What are allergies?
Allergies are problems of the body's immune system. Most allergic reactions happen when
the immune system reacts to a false alarm. Normally the immune system attacks harmful
things such as viruses or bacteria. But sometimes it overreacts and responds to things
that are normally harmless. These include dust, mold, pollen, or food.
What causes allergies?
Allergens are substances that can be breathed or swallowed, or that come in contact
with the skin. Common allergic reactions, such as hay fever, certain types of asthma,
and food allergies are linked to an antibody made by the body. This antibody is called
immunoglobulin E or IgE. Each IgE antibody targets a certain allergen. When IgE comes
into contact with its target allergen, it triggers the release of several inflammatory
chemicals. These include histamines, cytokines, and leukotrienes. These chemicals then
cause allergy symptoms.
You can be allergic to one type of
allergen, but not another. Allergic reaction symptoms will differ based on the type and
amount of allergen you have come in contact with. It also depends on how your body’s
immune system reacts to that allergen. Symptoms can range from mild itching or runny
nose to a severe allergic reaction (anaphylaxis).
most common allergens are:
- Household dust, dust mites and their waste
dander, urine, or oil from skin
- Chemicals used for manufacturing
- Cockroaches and their waste
Who is at risk for
Allergies can affect anyone, at any age. Often allergies are more common in children.
But a first-time event can happen at any age, or come back after many years of
Allergies often run in families. But the exact family links that cause allergies aren’t
yet understood. In sensitive people, things such as hormones, stress, smoke, perfume, or
other environmental irritants may also play a role. Allergy symptoms often grow slowly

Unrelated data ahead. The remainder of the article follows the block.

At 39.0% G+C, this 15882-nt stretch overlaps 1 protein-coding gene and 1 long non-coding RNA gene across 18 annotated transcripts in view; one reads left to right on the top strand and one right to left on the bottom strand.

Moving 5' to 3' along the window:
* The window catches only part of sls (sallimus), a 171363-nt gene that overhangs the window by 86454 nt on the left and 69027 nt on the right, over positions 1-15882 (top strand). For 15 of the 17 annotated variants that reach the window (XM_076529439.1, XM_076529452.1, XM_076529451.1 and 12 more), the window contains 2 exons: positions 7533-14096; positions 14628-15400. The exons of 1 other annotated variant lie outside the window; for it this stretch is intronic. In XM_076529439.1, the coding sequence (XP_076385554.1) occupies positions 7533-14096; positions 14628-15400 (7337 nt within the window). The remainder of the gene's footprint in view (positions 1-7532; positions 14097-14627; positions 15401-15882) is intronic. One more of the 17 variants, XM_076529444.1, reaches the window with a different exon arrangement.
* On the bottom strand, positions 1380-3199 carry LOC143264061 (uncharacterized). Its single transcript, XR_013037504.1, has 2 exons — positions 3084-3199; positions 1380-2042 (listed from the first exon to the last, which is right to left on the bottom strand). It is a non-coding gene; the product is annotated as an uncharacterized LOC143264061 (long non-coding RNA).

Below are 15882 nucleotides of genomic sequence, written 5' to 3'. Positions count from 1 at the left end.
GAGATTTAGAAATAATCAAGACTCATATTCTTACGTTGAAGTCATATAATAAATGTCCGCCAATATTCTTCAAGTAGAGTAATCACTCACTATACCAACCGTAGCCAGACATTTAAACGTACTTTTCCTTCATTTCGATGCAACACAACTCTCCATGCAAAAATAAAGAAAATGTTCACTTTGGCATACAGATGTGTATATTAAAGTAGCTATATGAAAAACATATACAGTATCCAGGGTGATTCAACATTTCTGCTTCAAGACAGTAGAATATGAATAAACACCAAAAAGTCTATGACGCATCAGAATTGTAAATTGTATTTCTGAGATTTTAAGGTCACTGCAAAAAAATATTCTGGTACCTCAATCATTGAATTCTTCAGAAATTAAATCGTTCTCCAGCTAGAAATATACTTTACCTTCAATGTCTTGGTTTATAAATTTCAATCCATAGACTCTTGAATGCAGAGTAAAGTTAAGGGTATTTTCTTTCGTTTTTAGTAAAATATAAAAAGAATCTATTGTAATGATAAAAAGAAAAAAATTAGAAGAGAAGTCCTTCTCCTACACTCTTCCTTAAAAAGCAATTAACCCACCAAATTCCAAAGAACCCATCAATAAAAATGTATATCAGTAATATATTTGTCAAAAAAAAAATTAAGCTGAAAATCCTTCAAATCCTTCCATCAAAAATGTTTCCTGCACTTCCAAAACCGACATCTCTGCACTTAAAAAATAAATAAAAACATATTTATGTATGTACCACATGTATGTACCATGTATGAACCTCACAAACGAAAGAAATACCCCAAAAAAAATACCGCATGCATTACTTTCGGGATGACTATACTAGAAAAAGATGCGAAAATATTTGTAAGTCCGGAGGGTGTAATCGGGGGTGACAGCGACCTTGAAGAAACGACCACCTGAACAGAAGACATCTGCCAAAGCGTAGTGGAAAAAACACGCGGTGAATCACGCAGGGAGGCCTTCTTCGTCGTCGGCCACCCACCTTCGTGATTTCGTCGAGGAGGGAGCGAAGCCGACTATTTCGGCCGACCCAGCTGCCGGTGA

may become used to constant symptoms such as sneezing, nasal congestion, or wheezing.
You may not think that the symptoms are abnormal. But these symptoms can often be
stopped or controlled with the help of a doctor who specializes in treating allergies
(allergist). And you can have a better quality of life.
What are allergy
allergic reaction can happen anywhere in the body. This includes the skin, eyes, stomach
lining, nose, sinuses, throat, and lungs. These are the places where immune system cells
are found to fight off germs that are breathed in, swallowed, or come in contact with
the skin. Allergic reactions can cause these symptoms:
nose, sneezing, itching, or runny nose, and itching in ears or roof of mouth
itchy, watery eyes
itchy, dry skin
- Hives or
symptoms, such as shortness of breath, coughing, wheezing
- Anaphylaxis, a severe, life-threatening reaction
The symptoms of allergy sometimes look like other conditions or health problems. Always
see your healthcare provider for a diagnosis.
How are allergies
diagnose an allergy, your healthcare provider will give you an exam and review your
health history. He or she may also do these tests:
- Skin test. This the most common allergy test. Skin
tests measure if there are IgE antibodies to specific allergens such as foods,
pollens, or animal dander. A small amount of diluted allergen is placed on the skin.
The area is pricked or scratched. If you are allergic to the allergen, a small raised
bump (like a mosquito bite) will appear after about 15 minutes. Testing for many
allergens may be done at the same time. An allergist may also do an intradermal test.